Photo by Pawel Mazur
The Other Europeans’ impressive new live album, “Splendor,” should carry the subtitle “Everything You Wanted To Know About Klezmer and Lautar Music But Were Afraid To Ask.” Would you bet on your ability to differentiate klezmer from so-called “Gypsy” music in a simple drop-the-needle listening test? Before this recording, even those of us who had our horas and doinas down pat might have squirmed if asked to describe, in precise musical terms, the particular characteristics that set these two Eastern European musical traditions apart.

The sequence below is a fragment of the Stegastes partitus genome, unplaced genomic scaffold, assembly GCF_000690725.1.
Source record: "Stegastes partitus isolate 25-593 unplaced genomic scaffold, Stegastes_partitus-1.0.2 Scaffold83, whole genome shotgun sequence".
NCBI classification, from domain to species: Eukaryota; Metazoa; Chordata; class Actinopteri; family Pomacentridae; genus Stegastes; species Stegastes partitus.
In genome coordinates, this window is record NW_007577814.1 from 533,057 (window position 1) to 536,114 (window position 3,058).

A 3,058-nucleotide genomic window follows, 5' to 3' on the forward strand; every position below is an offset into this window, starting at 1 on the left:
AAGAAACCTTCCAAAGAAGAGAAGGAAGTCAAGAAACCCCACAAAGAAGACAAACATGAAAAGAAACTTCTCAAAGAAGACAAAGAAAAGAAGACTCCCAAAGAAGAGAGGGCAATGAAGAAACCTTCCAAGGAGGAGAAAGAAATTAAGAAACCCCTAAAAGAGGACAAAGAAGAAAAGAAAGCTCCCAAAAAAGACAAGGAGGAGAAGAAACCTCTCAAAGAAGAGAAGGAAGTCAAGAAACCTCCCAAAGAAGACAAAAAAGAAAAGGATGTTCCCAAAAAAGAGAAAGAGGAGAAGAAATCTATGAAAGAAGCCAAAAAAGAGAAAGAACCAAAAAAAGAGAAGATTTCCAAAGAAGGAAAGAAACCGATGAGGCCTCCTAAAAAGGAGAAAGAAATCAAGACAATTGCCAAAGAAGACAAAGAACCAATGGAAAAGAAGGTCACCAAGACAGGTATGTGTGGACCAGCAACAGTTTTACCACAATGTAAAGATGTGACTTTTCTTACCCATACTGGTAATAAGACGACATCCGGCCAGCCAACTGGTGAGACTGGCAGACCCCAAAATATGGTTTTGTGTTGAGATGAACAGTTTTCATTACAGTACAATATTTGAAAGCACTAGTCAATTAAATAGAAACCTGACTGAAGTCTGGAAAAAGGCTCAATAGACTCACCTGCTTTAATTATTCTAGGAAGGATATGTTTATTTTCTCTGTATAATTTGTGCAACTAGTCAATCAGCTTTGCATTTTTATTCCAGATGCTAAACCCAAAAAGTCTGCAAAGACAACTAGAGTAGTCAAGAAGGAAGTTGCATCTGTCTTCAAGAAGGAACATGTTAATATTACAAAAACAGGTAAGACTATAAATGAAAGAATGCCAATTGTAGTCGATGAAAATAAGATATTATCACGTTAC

“Splendor,” aside from being a blast to listen to, is also a fascinating educational primer on two distinct cultural strains that made up the ethnically mixed urban music of pre–World War II Bessarabia (today’s Republic of Moldova). In the same way that Yo-Yo Ma and the Silk Road Ensemble have explored the ancient musical connections between Western Europe and the Far East, Alan Bern and The Other Europeans have zeroed in on a period during which klezmer and lautar (Roma, or “Gypsy”) musicians played together in mixed ensembles for both Jewish and non-Jewish audiences.